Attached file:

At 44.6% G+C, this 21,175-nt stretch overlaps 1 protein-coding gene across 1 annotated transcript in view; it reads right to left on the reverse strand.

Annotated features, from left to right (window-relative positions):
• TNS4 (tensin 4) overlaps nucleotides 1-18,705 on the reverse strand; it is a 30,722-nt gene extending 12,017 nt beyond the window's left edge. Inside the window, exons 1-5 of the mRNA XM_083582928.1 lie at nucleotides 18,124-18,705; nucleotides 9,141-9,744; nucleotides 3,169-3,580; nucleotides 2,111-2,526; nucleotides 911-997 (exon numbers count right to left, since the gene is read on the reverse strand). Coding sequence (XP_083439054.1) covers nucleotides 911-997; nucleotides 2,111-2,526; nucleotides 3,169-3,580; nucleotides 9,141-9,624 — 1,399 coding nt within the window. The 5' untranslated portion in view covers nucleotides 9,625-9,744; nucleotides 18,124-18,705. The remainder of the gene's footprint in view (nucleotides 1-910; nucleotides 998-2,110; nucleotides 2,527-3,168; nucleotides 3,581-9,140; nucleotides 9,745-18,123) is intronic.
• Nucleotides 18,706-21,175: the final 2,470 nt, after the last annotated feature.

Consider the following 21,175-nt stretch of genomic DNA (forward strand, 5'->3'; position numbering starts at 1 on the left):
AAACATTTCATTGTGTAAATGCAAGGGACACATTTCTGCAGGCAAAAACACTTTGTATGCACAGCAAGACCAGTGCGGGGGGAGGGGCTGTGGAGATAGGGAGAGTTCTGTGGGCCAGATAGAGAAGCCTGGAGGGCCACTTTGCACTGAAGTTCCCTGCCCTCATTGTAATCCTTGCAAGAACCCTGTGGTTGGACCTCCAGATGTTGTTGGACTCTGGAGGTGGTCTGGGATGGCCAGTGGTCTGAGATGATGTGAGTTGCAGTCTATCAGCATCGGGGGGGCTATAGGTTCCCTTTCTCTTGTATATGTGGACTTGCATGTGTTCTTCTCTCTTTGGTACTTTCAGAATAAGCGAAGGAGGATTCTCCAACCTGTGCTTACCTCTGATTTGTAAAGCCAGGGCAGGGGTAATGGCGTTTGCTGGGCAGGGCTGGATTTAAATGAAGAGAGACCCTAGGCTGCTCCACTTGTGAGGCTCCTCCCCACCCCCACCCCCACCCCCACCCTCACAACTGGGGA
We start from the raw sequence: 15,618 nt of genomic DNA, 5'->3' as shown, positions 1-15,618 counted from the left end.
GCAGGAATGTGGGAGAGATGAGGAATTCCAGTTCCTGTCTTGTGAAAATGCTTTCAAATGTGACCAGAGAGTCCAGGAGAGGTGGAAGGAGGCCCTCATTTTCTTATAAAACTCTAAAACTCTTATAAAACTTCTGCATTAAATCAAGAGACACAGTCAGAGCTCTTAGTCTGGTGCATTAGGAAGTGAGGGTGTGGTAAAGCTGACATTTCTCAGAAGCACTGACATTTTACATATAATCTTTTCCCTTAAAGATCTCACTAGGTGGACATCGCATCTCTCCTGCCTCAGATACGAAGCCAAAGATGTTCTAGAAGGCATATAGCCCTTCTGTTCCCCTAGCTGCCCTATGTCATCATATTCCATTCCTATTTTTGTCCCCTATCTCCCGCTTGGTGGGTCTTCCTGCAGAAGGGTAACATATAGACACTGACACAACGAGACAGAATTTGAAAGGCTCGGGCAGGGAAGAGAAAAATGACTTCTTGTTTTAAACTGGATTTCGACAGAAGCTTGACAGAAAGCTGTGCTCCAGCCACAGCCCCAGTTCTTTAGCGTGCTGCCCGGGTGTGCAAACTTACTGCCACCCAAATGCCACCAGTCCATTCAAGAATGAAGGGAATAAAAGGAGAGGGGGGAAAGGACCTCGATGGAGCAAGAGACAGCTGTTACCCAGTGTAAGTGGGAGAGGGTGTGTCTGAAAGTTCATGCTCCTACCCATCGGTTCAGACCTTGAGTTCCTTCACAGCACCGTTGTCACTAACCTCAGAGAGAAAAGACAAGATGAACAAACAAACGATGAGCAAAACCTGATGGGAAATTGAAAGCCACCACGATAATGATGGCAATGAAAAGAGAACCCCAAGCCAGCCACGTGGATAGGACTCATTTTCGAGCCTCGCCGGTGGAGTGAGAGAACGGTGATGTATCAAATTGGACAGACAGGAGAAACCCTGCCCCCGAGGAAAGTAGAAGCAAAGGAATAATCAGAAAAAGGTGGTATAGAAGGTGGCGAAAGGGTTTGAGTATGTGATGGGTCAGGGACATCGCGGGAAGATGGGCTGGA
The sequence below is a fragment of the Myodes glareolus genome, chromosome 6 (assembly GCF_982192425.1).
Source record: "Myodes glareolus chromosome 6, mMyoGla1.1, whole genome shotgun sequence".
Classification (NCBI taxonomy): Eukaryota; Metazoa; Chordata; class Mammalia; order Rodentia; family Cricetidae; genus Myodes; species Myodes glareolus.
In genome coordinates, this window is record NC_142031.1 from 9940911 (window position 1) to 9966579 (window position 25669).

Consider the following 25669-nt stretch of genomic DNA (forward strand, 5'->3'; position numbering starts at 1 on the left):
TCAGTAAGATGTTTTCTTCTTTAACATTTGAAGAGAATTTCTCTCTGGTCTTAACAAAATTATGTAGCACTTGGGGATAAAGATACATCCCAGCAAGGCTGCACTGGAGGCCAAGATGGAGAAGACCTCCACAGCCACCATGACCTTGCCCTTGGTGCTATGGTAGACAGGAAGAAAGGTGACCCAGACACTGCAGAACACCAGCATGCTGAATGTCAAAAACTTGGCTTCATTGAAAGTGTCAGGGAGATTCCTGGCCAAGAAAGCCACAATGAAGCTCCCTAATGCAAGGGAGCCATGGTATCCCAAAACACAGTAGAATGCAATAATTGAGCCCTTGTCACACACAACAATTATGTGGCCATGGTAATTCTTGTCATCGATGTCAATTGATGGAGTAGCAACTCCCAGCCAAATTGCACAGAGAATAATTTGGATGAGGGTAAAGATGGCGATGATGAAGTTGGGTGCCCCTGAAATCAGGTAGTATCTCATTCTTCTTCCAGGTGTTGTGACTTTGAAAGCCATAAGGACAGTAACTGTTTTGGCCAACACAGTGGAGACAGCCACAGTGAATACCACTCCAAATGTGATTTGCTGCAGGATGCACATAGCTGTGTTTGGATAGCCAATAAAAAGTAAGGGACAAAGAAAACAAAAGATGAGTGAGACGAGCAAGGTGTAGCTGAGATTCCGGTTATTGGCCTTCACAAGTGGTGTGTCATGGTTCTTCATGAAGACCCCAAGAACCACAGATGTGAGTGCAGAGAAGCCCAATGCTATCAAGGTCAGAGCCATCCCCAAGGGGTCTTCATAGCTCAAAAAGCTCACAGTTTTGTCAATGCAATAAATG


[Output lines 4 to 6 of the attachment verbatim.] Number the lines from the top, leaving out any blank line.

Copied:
• Nucleotides 18,706-21,175: the final 2,470 nt, after the last annotated feature.

Consider the following 21,175-nt stretch of genomic DNA (forward strand, 5'->3'; position numbering starts at 1 on the left):
AAACATTTCATTGTGTAAATGCAAGGGACACATTTCTGCAGGCAAAAACACTTTGTATGCACAGCAAGACCAGTGCGGGGGGAGGGGCTGTGGAGATAGGGAGAGTTCTGTGGGCCAGATAGAGAAGCCTGGAGGGCCACTTTGCACTGAAGTTCCCTGCCCTCATTGTAATCCTTGCAAGAACCCTGTGGTTGGACCTCCAGATGTTGTTGGACTCTGGAGGTGGTCTGGGATGGCCAGTGGTCTGAGATGATGTGAGTTGCAGTCTATCAGCATCGGGGGGGCTATAGGTTCCCTTTCTCTTGTATATGTGGACTTGCATGTGTTCTTCTCTCTTTGGTACTTTCAGAATAAGCGAAGGAGGATTCTCCAACCTGTGCTTACCTCTGATTTGTAAAGCCAGGGCAGGGGTAATGGCGTTTGCTGGGCAGGGCTGGATTTAAATGAAGAGAGACCCTAGGCTGCTCCACTTGTGAGGCTCCTCCCCACCCCCACCCCCACCCCCACCCTCACAACTGGGGA